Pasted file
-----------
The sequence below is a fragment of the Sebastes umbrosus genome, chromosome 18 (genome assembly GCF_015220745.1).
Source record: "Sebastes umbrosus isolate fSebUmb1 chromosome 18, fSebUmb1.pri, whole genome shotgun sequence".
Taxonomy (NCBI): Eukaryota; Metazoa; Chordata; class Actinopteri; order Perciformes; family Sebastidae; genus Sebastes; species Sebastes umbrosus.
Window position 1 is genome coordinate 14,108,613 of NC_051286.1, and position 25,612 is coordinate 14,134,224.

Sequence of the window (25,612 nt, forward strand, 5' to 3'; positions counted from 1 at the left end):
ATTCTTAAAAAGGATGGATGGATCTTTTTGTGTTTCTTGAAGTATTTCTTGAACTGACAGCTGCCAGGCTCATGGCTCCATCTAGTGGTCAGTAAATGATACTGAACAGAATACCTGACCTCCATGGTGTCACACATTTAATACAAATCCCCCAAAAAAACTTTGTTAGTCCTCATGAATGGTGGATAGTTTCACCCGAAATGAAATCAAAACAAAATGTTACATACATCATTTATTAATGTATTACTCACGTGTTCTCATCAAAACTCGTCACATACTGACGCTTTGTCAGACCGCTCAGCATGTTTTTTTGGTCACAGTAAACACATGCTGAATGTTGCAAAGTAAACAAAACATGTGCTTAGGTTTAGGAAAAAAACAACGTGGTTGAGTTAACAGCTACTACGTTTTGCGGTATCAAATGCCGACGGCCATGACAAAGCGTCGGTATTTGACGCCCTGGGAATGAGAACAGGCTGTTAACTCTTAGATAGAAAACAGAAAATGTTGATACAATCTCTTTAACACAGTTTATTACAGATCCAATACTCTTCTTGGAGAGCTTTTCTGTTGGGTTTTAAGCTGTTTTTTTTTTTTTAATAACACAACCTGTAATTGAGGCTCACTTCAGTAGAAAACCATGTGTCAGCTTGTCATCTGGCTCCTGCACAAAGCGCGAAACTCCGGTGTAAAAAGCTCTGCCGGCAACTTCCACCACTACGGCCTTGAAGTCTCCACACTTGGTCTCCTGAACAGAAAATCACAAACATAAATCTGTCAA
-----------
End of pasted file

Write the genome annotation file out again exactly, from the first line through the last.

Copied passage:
The sequence below is a fragment of the Sebastes umbrosus genome, chromosome 18 (genome assembly GCF_015220745.1).
Source record: "Sebastes umbrosus isolate fSebUmb1 chromosome 18, fSebUmb1.pri, whole genome shotgun sequence".
Taxonomy (NCBI): Eukaryota; Metazoa; Chordata; class Actinopteri; order Perciformes; family Sebastidae; genus Sebastes; species Sebastes umbrosus.
Window position 1 is genome coordinate 14,108,613 of NC_051286.1, and position 25,612 is coordinate 14,134,224.

Sequence of the window (25,612 nt, forward strand, 5' to 3'; positions counted from 1 at the left end):
ATTCTTAAAAAGGATGGATGGATCTTTTTGTGTTTCTTGAAGTATTTCTTGAACTGACAGCTGCCAGGCTCATGGCTCCATCTAGTGGTCAGTAAATGATACTGAACAGAATACCTGACCTCCATGGTGTCACACATTTAATACAAATCCCCCAAAAAAACTTTGTTAGTCCTCATGAATGGTGGATAGTTTCACCCGAAATGAAATCAAAACAAAATGTTACATACATCATTTATTAATGTATTACTCACGTGTTCTCATCAAAACTCGTCACATACTGACGCTTTGTCAGACCGCTCAGCATGTTTTTTTGGTCACAGTAAACACATGCTGAATGTTGCAAAGTAAACAAAACATGTGCTTAGGTTTAGGAAAAAAACAACGTGGTTGAGTTAACAGCTACTACGTTTTGCGGTATCAAATGCCGACGGCCATGACAAAGCGTCGGTATTTGACGCCCTGGGAATGAGAACAGGCTGTTAACTCTTAGATAGAAAACAGAAAATGTTGATACAATCTCTTTAACACAGTTTATTACAGATCCAATACTCTTCTTGGAGAGCTTTTCTGTTGGGTTTTAAGCTGTTTTTTTTTTTTTAATAACACAACCTGTAATTGAGGCTCACTTCAGTAGAAAACCATGTGTCAGCTTGTCATCTGGCTCCTGCACAAAGCGCGAAACTCCGGTGTAAAAAGCTCTGCCGGCAACTTCCACCACTACGGCCTTGAAGTCTCCACACTTGGTCTCCTGAACAGAAAATCACAAACATAAATCTGTCAA